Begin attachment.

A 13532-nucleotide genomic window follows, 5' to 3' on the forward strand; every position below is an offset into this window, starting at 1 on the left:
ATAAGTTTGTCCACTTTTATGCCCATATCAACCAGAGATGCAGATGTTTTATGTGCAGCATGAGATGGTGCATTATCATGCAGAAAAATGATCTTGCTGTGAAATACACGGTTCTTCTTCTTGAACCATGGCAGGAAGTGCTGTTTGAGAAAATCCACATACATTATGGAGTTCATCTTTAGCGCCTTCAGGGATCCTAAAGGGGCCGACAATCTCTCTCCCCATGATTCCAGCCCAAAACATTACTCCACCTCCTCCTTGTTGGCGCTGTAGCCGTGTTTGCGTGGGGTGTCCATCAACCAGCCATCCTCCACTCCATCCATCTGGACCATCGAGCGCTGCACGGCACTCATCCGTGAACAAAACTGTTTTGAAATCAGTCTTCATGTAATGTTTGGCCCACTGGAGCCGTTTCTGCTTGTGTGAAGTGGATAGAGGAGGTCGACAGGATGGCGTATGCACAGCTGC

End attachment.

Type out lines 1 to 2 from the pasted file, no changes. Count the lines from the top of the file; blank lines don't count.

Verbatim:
A 13532-nucleotide genomic window follows, 5' to 3' on the forward strand; every position below is an offset into this window, starting at 1 on the left:
ATAAGTTTGTCCACTTTTATGCCCATATCAACCAGAGATGCAGATGTTTTATGTGCAGCATGAGATGGTGCATTATCATGCAGAAAAATGATCTTGCTGTGAAATACACGGTTCTTCTTCTTGAACCATGGCAGGAAGTGCTGTTTGAGAAAATCCACATACATTATGGAGTTCATCTTTAGCGCCTTCAGGGATCCTAAAGGGGCCGACAATCTCTCTCCCCATGATTCCAGCCCAAAACATTACTCCACCTCCTCCTTGTTGGCGCTGTAGCCGTGTTTGCGTGGGGTGTCCATCAACCAGCCATCCTCCACTCCATCCATCTGGACCATCGAGCGCTGCACGGCACTCATCCGTGAACAAAACTGTTTTGAAATCAGTCTTCATGTAATGTTTGGCCCACTGGAGCCGTTTCTGCTTGTGTGAAGTGGATAGAGGAGGTCGACAGGATGGCGTATGCACAGCTGC